“Would you rather grow 15 percent next year, rather than 4? Premium is a vehicle to make that happen,” he said.
“If I compare the price of a premium wiper blade to the price of the cheapest conventional wiper blade, it's about double. So the same value-driven consumer — who's looking to cut back on how much I drive, trying to save money by extending the life of my vehicle as long as I can — is willing to pay double for the beam wiper blade. Now that's a trend. That's a mindset. That's an opportunity that you can leverage your growth.”
He noted that the premium categories are priced anywhere from 30 percent to even four times higher than other like items. “So the consumer is not walking in the door looking for the absolute lowest rock-bottom price all the time. They're really looking for what's best, what gives me the longest term ROI.”
However, as consumers shift toward these premium differentiated segments, such as fully synthetic motor oil, they are extending their service/purchase intervals.
“The very same thing that is driving the top line growth is probably suppressing some of the velocity of products moving off the shelf,” Mr. Portalatin said.
“What we're going to have to do as an industry, we're going to have to be very strategic and get very smart about how do we find the right balance between value and volume — because we need both. If you don't optimize the relationship between those two, then we're leaving money on the table somewhere.”
New car sales
New car sales in the U.S. are expected to hit about 17 million units by year-end, Mr. Portalatin said. However, the auto aftermarket doesn't need to worry.
”If there's 17 million new cars sold, there's probably 30-35 million used cars that are changing hands, too. And those are different kinds of cars with different kinds of behaviors…. It does create opportunity in the marketplace,” he said.
Unlike conventional industry wisdom that new car sales are not good for the aftermarket business, “I'm going to submit to you today that there is opportunity around both new cars and old cars,” he said.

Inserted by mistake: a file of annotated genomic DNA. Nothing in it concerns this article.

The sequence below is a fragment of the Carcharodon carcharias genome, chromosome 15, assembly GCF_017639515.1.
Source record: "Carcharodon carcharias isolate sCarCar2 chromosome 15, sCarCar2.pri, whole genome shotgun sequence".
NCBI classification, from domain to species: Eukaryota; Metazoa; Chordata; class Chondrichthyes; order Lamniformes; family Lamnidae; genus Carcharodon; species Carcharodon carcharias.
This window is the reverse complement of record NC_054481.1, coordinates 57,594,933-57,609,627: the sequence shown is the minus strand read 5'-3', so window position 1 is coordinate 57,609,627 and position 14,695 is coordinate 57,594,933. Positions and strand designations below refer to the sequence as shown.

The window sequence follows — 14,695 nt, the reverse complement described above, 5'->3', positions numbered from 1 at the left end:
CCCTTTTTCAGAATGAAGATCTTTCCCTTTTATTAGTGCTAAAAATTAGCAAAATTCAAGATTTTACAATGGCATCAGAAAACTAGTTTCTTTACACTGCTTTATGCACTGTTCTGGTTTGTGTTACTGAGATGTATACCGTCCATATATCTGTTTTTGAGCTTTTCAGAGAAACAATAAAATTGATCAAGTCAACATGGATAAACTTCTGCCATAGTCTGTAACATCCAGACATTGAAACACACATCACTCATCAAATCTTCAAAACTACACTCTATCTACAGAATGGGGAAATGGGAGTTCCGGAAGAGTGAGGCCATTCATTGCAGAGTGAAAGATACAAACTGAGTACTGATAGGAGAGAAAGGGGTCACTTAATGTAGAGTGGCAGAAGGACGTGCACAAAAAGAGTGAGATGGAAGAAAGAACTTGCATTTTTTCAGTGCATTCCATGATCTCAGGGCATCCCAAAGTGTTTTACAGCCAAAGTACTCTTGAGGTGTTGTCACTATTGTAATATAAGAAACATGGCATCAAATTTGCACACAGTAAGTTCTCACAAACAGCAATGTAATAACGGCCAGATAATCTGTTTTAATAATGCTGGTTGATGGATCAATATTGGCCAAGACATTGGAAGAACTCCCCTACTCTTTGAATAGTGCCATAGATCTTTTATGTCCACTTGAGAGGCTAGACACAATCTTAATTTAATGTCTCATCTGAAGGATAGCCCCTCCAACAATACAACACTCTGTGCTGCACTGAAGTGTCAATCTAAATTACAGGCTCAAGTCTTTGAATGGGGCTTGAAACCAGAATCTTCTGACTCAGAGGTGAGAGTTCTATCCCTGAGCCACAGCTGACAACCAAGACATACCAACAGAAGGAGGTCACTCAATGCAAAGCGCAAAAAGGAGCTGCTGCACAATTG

According to NPD's consumer surveys, “the vast majority of consumers in 2016 are going to drive the exact same car that they're driving right now.” Average vehicle age is moving toward 12 years old, he noted.
“A 12-year-old car is not an old car, it's just an average car. And 61 percent of American drivers are going to keep driving that car in 2016. It's actually higher than that because 11 percent ‘don't know' whether they're going to buy a new or used car,” he said. Another 16 percent of survey respondents said they “might” buy a new vehicle.
“Regardless of the fact that we're going to sell 17-plus million new cars this year, there is still tremendous opportunity in the aftermarket around the existing fleet, which is the majority of the market, of older and aging vehicles that the consumer values and is willing to keep investing in,” Mr. Portalatin added.
In the past when consumers would buy a used car, it generally was three to four years old. Today, there is a growth in the number of consumers purchasing cars that are already 10 to 15 years old — “because it's not an old car anymore. It's an average car,” he said. “Those cars are good cars, they're lasting a long time…. That's the reality these days, if you take good care of these cars, they'll last and people are demonstrating that they believe that by their willingness to invest in older cars.”
The majority of those 11-plus-year-old car owners are saying they're going to keep their cars another four to six years and some even seven or 10 years, he said.
“The sentiment is moving in the direction of keeping these older cars longer and longer.”
He noted that these older cars are in need of replacement parts that car owners in the past never needed because they never kept the vehicle long enough — such as headlight bulbs, lens restoration kits, air conditioning charging kits, etc.
“If you're differentiated around premium value or older cars or in some cases newer cars, you can grow your business much, much faster than the average industry rate of around 4 percent,” he said.
Mr. Portalatin predicted new car sales will continue to be strong in 2016, but may not be as robust as in 2015. But even an increase in new car purchases can mean an increase in aftermarket auto product sales, he noted, as these car owners tend to buy appearance products.
“They're much more enthusiastic about keeping that new car looking new. If you're in the appearance end of the business, you'll know that since the recession hit, a lot of appearance-related categories have struggled as expenditures in those categories were deemed to be discretionary…. Now we're starting to see this very trend reflected by these new car owners is also showing up in retail sales data. We're starting to see appearance categories do quite well.”